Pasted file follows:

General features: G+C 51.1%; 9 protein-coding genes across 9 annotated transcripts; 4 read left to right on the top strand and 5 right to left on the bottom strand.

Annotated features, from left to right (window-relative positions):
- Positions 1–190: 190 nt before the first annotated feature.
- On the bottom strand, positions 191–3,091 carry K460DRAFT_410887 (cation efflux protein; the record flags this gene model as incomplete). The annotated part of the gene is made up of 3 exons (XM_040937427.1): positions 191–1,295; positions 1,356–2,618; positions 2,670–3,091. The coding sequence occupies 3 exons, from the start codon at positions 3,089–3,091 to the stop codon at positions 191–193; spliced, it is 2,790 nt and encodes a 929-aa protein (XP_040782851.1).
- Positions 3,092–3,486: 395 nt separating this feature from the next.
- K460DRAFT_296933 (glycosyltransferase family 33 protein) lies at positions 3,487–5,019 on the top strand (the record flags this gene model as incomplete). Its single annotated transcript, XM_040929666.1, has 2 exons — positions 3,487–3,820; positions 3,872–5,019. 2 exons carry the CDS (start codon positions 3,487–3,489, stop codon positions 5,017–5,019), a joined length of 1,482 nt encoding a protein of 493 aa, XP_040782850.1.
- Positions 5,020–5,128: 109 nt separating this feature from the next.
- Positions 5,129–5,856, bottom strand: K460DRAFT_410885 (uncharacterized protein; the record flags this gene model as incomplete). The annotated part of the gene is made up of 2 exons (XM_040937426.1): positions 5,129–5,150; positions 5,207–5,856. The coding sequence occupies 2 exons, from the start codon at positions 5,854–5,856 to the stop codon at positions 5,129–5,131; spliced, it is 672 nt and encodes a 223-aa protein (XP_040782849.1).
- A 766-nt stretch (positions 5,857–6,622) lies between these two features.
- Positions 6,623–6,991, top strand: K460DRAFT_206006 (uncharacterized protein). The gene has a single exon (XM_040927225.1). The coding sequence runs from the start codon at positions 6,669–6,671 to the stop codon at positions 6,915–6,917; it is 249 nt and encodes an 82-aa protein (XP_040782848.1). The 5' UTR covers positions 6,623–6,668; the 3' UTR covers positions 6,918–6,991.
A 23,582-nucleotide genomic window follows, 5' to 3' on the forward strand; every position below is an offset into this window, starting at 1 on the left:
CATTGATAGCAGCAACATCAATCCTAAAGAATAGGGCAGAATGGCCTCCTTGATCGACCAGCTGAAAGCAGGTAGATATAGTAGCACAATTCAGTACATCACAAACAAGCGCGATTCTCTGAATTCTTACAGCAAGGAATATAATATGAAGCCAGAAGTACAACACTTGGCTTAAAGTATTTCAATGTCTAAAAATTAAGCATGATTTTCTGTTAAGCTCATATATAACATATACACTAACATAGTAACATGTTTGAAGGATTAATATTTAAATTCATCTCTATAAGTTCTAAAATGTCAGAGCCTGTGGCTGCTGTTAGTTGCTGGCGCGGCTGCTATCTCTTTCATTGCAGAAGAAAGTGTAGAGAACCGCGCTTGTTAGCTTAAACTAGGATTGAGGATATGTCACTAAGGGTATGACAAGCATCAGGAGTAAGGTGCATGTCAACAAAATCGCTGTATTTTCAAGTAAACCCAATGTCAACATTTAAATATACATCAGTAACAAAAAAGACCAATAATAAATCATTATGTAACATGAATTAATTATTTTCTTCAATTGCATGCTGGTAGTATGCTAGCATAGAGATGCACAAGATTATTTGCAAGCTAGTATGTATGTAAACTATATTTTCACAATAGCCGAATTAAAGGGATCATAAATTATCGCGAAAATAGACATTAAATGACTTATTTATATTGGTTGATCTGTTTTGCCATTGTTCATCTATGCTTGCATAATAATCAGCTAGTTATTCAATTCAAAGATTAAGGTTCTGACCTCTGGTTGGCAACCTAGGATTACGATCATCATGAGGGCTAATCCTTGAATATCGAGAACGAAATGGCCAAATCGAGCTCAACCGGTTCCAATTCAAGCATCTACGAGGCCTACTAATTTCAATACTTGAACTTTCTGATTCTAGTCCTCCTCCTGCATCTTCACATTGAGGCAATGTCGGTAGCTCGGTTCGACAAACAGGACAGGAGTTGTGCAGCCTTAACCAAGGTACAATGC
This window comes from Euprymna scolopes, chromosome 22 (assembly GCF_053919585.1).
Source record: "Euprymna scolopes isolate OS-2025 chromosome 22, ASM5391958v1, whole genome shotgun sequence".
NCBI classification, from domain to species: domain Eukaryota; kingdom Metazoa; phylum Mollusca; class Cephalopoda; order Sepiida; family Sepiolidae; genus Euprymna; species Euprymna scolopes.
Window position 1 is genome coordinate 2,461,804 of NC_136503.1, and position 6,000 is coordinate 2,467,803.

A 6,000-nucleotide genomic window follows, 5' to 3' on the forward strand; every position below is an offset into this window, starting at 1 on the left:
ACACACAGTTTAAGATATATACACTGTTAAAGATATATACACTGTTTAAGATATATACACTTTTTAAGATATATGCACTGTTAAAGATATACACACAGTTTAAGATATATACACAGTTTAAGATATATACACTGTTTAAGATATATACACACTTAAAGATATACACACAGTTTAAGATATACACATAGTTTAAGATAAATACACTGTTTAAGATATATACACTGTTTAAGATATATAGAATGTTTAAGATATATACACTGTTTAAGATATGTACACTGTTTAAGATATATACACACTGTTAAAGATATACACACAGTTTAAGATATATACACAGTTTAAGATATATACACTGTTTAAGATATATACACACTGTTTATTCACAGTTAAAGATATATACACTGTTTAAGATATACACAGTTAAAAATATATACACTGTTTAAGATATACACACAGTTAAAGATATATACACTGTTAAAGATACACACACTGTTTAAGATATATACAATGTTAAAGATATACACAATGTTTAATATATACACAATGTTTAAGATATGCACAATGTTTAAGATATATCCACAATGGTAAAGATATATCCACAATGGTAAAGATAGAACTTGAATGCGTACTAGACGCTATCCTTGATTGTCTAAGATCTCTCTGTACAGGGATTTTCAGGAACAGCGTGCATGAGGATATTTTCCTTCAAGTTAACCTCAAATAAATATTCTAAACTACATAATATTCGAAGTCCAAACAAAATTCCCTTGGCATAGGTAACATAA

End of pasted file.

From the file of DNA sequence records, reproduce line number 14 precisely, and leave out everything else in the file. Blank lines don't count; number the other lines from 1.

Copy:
Source record: "Euprymna scolopes isolate OS-2025 chromosome 22, ASM5391958v1, whole genome shotgun sequence".